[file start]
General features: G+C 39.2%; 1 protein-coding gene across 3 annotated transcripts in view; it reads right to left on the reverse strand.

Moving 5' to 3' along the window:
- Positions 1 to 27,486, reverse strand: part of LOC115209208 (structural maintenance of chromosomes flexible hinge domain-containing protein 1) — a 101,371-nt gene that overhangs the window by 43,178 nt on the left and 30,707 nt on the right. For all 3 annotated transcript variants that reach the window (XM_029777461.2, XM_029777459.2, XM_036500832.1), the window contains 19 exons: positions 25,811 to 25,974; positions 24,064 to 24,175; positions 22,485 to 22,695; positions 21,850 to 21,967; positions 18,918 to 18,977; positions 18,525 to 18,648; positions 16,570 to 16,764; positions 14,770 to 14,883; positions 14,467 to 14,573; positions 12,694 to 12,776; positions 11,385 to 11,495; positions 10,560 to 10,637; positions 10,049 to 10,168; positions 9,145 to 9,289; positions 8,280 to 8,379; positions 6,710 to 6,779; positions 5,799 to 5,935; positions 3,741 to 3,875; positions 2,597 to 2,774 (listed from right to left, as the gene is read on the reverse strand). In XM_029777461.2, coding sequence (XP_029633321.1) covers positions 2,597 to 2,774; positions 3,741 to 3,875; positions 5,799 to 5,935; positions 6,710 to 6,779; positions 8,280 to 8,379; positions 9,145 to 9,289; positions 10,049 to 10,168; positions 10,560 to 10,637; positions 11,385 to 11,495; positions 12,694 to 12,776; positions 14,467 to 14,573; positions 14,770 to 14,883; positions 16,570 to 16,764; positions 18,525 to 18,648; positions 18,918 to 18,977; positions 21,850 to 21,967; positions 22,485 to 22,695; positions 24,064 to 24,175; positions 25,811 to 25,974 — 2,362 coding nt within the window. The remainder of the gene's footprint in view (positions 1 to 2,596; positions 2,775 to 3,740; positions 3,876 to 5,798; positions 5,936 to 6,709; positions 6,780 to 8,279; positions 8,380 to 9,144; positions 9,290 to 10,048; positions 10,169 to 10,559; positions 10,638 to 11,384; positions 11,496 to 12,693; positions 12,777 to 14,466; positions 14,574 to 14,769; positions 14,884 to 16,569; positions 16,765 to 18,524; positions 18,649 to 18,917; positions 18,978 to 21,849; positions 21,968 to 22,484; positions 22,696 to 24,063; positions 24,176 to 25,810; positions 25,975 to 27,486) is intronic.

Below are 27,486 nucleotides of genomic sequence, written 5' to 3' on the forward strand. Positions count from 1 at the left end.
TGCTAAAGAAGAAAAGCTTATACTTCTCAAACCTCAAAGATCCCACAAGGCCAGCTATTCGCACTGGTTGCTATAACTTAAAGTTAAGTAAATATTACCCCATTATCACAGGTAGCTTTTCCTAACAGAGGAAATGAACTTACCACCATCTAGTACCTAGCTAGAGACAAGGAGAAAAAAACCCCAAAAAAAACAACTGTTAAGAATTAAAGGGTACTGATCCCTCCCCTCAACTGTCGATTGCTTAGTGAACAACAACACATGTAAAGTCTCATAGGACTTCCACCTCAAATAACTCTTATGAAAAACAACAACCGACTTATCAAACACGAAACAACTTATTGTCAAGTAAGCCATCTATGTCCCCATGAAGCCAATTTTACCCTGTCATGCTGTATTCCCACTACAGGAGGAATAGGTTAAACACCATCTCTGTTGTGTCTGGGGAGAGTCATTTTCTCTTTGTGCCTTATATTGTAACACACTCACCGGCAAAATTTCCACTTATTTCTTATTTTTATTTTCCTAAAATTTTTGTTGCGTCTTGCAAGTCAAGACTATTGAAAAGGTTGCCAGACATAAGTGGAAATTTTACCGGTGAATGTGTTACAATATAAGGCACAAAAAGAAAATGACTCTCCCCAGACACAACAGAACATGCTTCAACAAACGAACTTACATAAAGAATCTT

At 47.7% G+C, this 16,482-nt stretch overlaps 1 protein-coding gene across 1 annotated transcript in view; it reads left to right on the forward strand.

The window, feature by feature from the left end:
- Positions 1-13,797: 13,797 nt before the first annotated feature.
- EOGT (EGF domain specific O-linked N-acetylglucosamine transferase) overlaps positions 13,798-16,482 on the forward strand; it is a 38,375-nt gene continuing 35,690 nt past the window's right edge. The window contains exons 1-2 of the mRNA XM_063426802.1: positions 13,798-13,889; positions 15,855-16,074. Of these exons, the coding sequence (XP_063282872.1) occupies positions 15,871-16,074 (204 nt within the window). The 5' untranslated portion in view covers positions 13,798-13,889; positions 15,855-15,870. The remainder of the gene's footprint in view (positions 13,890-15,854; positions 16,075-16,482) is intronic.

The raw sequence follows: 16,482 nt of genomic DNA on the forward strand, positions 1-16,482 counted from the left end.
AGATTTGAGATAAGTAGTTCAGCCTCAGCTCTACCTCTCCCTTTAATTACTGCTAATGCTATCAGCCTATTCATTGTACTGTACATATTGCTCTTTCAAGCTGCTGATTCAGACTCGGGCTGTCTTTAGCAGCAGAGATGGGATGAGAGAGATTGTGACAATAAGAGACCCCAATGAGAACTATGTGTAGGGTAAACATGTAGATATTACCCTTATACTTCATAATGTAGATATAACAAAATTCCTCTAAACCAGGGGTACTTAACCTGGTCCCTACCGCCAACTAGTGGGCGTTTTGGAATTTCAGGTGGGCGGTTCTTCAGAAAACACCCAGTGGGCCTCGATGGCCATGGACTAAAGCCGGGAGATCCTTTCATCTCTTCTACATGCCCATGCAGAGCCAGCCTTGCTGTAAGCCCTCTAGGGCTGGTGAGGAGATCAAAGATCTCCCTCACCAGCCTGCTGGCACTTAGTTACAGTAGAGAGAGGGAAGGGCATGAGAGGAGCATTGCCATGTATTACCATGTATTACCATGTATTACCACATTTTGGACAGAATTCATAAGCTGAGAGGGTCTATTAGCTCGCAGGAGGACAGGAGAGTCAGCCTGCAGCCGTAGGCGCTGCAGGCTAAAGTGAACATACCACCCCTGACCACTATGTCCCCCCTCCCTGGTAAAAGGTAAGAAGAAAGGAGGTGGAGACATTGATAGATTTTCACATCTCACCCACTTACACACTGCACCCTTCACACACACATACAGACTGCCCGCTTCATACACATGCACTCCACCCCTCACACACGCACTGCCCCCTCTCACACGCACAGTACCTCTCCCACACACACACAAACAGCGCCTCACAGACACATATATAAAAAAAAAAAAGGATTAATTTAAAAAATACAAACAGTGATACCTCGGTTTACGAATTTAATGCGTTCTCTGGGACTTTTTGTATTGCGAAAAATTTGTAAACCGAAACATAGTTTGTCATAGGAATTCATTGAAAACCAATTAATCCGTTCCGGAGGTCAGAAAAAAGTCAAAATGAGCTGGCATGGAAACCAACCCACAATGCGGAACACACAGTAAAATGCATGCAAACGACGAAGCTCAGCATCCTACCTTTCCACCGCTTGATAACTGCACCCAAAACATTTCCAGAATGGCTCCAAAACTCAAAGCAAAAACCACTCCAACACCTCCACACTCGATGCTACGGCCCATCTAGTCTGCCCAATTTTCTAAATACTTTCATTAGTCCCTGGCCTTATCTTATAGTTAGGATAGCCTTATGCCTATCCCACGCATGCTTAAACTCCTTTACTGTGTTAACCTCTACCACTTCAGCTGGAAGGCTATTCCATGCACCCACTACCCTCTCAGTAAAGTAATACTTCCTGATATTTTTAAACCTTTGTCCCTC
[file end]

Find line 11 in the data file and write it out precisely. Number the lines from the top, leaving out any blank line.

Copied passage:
AGATTTGAGATAAGTAGTTCAGCCTCAGCTCTACCTCTCCCTTTAATTACTGCTAATGCTATCAGCCTATTCATTGTACTGTACATATTGCTCTTTCAAGCTGCTGATTCAGACTCGGGCTGTCTTTAGCAGCAGAGATGGGATGAGAGAGATTGTGACAATAAGAGACCCCAATGAGAACTATGTGTAGGGTAAACATGTAGATATTACCCTTATACTTCATAATGTAGATATAACAAAATTCCTCTAAACCAGGGGTACTTAACCTGGTCCCTACCGCCAACTAGTGGGCGTTTTGGAATTTCAGGTGGGCGGTTCTTCAGAAAACACCCAGTGGGCCTCGATGGCCATGGACTAAAGCCGGGAGATCCTTTCATCTCTTCTACATGCCCATGCAGAGCCAGCCTTGCTGTAAGCCCTCTAGGGCTGGTGAGGAGATCAAAGATCTCCCTCACCAGCCTGCTGGCACTTAGTTACAGTAGAGAGAGGGAAGGGCATGAGAGGAGCATTGCCATGTATTACCATGTATTACCATGTATTACCACATTTTGGACAGAATTCATAAGCTGAGAGGGTCTATTAGCTCGCAGGAGGACAGGAGAGTCAGCCTGCAGCCGTAGGCGCTGCAGGCTAAAGTGAACATACCACCCCTGACCACTATGTCCCCCCTCCCTGGTAAAAGGTAAGAAGAAAGGAGGTGGAGACATTGATAGATTTTCACATCTCACCCACTTACACACTGCACCCTTCACACACACATACAGACTGCCCGCTTCATACACATGCACTCCACCCCTCACACACGCACTGCCCCCTCTCACACGCACAGTACCTCTCCCACACACACACAAACAGCGCCTCACAGACACATATATAAAAAAAAAAAAGGATTAATTTAAAAAATACAAACAGTGATACCTCGGTTTACGAATTTAATGCGTTCTCTGGGACTTTTTGTATTGCGAAAAATTTGTAAACCGAAACATAGTTTGTCATAGGAATTCATTGAAAACCAATTAATCCGTTCCGGAGGTCAGAAAAAAGTCAAAATGAGCTGGCATGGAAACCAACCCACAATGCGGAACACACAGTAAAATGCATGCAAACGACGAAGCTCAGCATCCTACCTTTCCACCGCTTGATAACTGCACCCAAAACATTTCCAGAATGGCTCCAAAACTCAAAGCAAAAACCACTCCAACACCTCCACACTCGATGCTACGGCCCATCTAGTCTGCCCAATTTTCTAAATACTTTCATTAGTCCCTGGCCTTATCTTATAGTTAGGATAGCCTTATGCCTATCCCACGCATGCTTAAACTCCTTTACTGTGTTAACCTCTACCACTTCAGCTGGAAGGCTATTCCATGCACCCACTACCCTCTCAGTAAAGTAATACTTCCTGATATTTTTAAACCTTTGTCCCTC